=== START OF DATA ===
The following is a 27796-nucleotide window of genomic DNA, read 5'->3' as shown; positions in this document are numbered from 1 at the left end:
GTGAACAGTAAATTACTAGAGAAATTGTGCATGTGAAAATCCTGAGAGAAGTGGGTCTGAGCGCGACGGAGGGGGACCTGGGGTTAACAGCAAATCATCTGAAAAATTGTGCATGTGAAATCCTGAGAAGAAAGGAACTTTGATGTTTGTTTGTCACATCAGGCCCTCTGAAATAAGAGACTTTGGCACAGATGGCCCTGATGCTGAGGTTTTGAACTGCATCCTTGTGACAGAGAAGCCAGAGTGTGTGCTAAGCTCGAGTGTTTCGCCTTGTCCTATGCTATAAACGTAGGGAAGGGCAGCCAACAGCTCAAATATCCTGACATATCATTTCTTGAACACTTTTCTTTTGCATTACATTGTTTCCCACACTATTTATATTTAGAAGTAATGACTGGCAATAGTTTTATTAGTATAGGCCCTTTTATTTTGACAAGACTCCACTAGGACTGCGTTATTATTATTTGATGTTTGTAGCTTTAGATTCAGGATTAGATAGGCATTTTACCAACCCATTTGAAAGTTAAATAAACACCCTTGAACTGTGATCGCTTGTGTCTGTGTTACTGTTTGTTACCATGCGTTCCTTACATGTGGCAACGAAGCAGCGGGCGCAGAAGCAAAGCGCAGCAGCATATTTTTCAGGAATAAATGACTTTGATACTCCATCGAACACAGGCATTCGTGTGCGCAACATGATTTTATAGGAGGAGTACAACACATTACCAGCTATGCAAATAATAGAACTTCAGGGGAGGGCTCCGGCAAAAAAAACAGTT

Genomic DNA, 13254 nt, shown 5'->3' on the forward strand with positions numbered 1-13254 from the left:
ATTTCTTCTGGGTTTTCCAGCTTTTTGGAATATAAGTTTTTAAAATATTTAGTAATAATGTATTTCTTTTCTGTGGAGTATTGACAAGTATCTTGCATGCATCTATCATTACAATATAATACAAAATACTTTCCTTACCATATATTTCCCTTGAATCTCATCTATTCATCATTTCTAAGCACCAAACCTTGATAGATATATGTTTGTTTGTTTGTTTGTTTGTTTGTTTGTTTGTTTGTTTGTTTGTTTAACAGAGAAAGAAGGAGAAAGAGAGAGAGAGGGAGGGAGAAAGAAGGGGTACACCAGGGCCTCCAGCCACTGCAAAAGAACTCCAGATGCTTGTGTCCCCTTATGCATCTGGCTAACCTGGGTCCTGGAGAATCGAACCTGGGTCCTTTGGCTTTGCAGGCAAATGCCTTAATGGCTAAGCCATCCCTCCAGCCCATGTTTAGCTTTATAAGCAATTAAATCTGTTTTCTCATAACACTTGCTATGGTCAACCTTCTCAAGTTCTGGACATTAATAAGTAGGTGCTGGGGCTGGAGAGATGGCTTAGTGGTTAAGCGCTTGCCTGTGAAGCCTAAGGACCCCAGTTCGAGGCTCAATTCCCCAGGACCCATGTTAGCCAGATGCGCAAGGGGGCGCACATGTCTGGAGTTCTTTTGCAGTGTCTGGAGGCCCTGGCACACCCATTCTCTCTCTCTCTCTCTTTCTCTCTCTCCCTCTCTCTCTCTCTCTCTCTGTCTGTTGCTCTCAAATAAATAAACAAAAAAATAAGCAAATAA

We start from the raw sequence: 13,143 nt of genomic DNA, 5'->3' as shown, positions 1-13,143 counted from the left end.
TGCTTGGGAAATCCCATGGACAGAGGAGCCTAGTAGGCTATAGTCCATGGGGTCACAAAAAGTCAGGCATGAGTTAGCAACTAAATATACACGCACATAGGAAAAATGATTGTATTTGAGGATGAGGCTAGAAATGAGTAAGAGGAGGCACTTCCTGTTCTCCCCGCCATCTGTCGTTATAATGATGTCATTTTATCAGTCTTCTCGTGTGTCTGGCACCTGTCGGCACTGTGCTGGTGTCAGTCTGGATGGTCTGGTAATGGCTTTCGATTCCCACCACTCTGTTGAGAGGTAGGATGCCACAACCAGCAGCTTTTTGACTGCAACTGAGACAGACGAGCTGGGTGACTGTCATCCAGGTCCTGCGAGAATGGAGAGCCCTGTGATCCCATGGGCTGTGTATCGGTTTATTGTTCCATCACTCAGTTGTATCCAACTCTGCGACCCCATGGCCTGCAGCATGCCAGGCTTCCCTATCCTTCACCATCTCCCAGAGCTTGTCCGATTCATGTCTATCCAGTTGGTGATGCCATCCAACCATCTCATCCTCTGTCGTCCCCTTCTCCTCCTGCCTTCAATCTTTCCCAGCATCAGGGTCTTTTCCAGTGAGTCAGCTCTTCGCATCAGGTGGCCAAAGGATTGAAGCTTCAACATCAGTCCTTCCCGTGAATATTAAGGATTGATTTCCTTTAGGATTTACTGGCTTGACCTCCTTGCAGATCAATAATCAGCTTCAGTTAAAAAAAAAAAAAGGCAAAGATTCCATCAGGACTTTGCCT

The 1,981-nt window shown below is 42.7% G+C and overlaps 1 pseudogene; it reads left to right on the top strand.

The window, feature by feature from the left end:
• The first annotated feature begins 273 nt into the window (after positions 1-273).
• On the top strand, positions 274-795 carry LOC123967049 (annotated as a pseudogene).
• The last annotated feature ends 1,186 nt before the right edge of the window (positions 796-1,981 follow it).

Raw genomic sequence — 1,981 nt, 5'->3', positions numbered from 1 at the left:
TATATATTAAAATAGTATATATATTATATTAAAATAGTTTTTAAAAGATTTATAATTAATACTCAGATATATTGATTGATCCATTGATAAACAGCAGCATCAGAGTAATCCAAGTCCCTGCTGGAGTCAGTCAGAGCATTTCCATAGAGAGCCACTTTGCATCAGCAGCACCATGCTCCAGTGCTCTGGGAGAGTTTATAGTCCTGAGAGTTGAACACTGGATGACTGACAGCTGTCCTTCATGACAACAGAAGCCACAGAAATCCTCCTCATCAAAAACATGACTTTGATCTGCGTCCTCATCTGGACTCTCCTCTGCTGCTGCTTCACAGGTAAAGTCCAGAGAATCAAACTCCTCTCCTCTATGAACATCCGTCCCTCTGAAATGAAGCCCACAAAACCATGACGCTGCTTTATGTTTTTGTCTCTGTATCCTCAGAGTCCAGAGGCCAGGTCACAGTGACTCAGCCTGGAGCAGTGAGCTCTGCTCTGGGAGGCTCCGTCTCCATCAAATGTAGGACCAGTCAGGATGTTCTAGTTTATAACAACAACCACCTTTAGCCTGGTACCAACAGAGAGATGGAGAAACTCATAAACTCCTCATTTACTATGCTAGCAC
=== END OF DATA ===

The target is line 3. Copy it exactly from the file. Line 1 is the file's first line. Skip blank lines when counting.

Genomic DNA, 13254 nt, shown 5'->3' on the forward strand with positions numbered 1-13254 from the left: